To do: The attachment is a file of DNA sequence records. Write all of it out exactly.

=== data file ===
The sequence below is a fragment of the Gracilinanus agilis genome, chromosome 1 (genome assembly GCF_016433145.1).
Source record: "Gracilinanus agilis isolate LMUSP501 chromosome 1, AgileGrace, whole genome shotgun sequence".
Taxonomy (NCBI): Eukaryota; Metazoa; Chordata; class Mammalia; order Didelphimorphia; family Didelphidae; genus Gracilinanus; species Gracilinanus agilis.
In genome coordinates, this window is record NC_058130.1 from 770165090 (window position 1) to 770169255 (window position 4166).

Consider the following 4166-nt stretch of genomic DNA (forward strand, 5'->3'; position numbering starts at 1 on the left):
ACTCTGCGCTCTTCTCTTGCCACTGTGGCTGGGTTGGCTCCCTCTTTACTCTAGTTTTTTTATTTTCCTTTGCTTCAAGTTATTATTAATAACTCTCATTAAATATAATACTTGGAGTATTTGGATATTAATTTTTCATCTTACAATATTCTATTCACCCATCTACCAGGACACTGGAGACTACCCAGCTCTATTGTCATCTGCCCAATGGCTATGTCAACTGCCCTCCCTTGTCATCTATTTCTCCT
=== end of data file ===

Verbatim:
The sequence below is a fragment of the Gracilinanus agilis genome, chromosome 1 (genome assembly GCF_016433145.1).
Source record: "Gracilinanus agilis isolate LMUSP501 chromosome 1, AgileGrace, whole genome shotgun sequence".
Taxonomy (NCBI): Eukaryota; Metazoa; Chordata; class Mammalia; order Didelphimorphia; family Didelphidae; genus Gracilinanus; species Gracilinanus agilis.
In genome coordinates, this window is record NC_058130.1 from 770165090 (window position 1) to 770169255 (window position 4166).

Consider the following 4166-nt stretch of genomic DNA (forward strand, 5'->3'; position numbering starts at 1 on the left):
ACTCTGCGCTCTTCTCTTGCCACTGTGGCTGGGTTGGCTCCCTCTTTACTCTAGTTTTTTTATTTTCCTTTGCTTCAAGTTATTATTAATAACTCTCATTAAATATAATACTTGGAGTATTTGGATATTAATTTTTCATCTTACAATATTCTATTCACCCATCTACCAGGACACTGGAGACTACCCAGCTCTATTGTCATCTGCCCAATGGCTATGTCAACTGCCCTCCCTTGTCATCTATTTCTCCT